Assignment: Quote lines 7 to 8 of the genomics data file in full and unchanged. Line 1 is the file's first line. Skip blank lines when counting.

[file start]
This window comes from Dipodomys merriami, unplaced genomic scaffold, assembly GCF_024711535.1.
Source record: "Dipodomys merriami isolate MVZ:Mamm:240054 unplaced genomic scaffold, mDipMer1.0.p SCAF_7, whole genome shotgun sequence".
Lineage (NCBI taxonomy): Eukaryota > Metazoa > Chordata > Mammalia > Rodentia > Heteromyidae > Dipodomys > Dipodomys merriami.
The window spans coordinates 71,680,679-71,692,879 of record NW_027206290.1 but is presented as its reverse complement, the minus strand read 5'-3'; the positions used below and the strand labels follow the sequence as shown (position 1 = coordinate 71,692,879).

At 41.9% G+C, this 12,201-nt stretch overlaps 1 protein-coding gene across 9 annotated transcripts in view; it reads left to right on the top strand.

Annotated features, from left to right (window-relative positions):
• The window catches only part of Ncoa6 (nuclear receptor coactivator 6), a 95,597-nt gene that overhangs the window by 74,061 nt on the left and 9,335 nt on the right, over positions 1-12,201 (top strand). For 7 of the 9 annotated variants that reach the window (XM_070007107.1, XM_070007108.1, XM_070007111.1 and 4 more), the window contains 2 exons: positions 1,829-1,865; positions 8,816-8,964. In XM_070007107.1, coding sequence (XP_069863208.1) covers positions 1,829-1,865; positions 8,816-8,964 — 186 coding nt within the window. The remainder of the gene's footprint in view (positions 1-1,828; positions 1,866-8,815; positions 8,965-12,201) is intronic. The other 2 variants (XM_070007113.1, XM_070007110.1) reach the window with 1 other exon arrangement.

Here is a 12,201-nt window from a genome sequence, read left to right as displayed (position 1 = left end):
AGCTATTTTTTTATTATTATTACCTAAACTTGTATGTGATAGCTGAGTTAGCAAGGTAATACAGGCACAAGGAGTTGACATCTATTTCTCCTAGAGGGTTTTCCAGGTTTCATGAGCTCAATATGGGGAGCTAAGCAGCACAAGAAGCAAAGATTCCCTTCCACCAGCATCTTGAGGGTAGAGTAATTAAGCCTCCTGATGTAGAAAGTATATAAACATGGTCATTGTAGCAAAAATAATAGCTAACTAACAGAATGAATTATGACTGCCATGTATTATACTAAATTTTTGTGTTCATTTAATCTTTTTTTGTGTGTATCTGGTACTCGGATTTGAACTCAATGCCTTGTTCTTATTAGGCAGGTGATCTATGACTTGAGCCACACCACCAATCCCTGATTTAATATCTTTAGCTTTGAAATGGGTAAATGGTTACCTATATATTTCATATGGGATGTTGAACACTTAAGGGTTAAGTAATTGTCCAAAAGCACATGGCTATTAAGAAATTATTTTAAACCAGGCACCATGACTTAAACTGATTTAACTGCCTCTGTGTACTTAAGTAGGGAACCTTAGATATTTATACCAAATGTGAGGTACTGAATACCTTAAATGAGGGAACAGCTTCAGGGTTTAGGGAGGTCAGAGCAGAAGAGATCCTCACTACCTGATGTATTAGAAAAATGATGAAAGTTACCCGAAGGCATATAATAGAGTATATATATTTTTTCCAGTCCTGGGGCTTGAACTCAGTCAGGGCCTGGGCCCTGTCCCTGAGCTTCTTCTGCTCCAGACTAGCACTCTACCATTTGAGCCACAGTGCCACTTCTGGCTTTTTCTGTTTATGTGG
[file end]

• The window catches only part of Ncoa6 (nuclear receptor coactivator 6), a 95,597-nt gene that overhangs the window by 74,061 nt on the left and 9,335 nt on the right, over positions 1-12,201 (top strand). For 7 of the 9 annotated variants that reach the window (XM_070007107.1, XM_070007108.1, XM_070007111.1 and 4 more), the window contains 2 exons: positions 1,829-1,865; positions 8,816-8,964. In XM_070007107.1, coding sequence (XP_069863208.1) covers positions 1,829-1,865; positions 8,816-8,964 — 186 coding nt within the window. The remainder of the gene's footprint in view (positions 1-1,828; positions 1,866-8,815; positions 8,965-12,201) is intronic. The other 2 variants (XM_070007113.1, XM_070007110.1) reach the window with 1 other exon arrangement.

Here is a 12,201-nt window from a genome sequence, read left to right as displayed (position 1 = left end):